Data mined from Windows 7 showed users were foresaking the once commonly used GUI element

Notice something missing from Windows 8's Consumer Preview, Release Preview, and the leaked screenshots of the "release to manufacturing" build, which feature a Metro UI makeover?

That's right -- the Start button is gone for the first time.

The decision to not only kill the Start button, but rip out any code that would allow it to be restored was a controversial one, but Microsoft Corp. (MSFT) is standing behind it.  Chaitanya Sareen, principal program manager at Microsoft comments in an interview with PCPro:

When we evolved the taskbar we saw awesome adoption of pinning [applications] on the taskbar. We are seeing people pin like crazy. And so we saw the Start menu usage dramatically dropping, and that gave us an option. We’re saying 'look, Start menu usage is dropping, what can we do about it? What can we do with the Start menu to revive it, to give it some new identity, give it some new power?

In other words, Microsoft is arguing that the majority of the users don't want the Start menu, and are showing it via their usage behavior.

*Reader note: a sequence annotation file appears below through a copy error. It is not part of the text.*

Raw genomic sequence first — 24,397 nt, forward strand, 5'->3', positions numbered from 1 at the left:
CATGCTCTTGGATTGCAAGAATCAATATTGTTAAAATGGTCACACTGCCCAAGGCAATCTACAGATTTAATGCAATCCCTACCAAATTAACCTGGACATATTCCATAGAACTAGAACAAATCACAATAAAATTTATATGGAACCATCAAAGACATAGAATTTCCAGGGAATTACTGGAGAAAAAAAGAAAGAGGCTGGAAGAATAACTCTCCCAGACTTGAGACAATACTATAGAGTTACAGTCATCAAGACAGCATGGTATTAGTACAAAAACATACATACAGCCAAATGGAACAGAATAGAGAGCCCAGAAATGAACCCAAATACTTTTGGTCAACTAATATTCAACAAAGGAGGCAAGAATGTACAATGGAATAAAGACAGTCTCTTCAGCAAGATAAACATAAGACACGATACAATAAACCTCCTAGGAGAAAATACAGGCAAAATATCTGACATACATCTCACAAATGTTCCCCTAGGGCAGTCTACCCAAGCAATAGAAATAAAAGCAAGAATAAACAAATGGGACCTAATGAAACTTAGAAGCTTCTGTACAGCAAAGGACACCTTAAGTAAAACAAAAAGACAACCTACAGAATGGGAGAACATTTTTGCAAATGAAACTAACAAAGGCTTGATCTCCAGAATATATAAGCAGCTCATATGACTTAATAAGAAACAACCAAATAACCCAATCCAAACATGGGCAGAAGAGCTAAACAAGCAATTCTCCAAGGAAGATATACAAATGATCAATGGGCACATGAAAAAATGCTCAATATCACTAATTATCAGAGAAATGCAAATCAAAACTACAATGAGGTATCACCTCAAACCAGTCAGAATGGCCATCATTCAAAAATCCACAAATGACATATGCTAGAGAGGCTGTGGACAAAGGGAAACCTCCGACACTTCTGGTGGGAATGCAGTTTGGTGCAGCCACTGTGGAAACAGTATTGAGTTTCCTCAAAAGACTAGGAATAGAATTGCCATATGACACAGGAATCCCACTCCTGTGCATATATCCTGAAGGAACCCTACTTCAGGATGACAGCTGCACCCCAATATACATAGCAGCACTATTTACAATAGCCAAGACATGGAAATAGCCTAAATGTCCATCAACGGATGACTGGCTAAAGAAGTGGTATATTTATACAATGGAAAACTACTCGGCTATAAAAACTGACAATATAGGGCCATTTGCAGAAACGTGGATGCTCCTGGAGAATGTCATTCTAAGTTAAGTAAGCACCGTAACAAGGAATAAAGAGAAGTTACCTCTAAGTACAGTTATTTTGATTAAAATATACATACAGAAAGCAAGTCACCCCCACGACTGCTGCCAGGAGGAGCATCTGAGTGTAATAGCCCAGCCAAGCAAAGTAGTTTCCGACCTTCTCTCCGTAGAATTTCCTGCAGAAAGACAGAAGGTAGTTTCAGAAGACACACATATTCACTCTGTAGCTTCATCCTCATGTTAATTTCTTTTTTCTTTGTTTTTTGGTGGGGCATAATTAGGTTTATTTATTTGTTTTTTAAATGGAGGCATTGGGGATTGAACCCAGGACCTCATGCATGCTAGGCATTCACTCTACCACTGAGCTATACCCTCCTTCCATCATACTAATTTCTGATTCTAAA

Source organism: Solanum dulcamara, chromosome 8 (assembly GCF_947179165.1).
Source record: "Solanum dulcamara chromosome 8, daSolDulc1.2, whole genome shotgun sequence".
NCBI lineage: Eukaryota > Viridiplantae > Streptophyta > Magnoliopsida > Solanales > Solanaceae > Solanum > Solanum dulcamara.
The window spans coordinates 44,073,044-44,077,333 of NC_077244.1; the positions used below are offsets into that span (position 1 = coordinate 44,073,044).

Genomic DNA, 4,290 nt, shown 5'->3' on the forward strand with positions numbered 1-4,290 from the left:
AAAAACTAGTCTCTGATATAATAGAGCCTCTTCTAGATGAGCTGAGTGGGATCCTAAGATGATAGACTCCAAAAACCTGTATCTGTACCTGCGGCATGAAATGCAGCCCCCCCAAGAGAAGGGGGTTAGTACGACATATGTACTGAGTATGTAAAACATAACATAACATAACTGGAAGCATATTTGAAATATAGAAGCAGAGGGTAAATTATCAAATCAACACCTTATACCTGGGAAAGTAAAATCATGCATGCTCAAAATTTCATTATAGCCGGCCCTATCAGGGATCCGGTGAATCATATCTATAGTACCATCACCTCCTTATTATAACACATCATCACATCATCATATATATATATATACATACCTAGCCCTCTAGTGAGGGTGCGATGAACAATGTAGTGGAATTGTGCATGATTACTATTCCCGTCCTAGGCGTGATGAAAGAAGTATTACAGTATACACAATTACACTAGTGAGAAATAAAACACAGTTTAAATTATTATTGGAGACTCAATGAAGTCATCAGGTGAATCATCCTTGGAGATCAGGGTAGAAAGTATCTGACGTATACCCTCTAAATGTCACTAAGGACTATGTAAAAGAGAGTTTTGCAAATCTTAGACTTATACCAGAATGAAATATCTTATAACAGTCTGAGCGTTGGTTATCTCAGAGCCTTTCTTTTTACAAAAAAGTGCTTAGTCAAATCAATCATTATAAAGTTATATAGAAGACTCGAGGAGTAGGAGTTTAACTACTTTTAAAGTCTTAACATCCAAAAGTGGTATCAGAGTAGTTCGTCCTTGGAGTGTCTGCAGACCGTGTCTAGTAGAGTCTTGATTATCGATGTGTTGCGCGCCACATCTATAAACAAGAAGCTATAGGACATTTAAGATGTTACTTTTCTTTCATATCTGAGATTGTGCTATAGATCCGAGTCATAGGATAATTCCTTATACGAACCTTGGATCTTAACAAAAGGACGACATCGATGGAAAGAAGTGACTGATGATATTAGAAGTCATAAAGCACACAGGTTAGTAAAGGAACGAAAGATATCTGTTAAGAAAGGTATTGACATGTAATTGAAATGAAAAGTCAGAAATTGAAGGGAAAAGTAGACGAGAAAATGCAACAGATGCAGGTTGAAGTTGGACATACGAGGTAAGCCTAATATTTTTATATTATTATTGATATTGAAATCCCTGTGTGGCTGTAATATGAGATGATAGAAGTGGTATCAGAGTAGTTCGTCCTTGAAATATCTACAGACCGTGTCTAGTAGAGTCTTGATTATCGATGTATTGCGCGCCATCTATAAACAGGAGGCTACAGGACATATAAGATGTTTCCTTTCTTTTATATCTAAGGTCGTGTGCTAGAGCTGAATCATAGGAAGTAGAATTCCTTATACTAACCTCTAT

The Microsoft Customer Experience Improvement Program discovered this trend by mining data from Windows 7 users.  Windows 7 introduced the pinning feature, which allowed you to add your favorite apps to your taskbar.  Another cause of users' abandonment of the Start button may be Microsoft's improved search functionality, which can quickly find less commonly used programs or folders.

Windows 7 Start Button
The start button goes the way of the Dodo in Windows 8. [Image Source: Jason Mick/DailyTech]

In many ways Microsoft's approach mirrors Apple, Inc.'s (AAPL) design philosophy.  In OS X you have a single row of pinned icons on the bottom of the screen, which provide your principal app access.  Lesser apps are typically found and opened via the search widget.

That's not to say the change in direction will be without controversy.  Will you miss the start button?

Source: PCPro UK

"Well, there may be a reason why they call them 'Mac' trucks! Windows machines will not be trucks." -- Microsoft CEO Steve Ballmer

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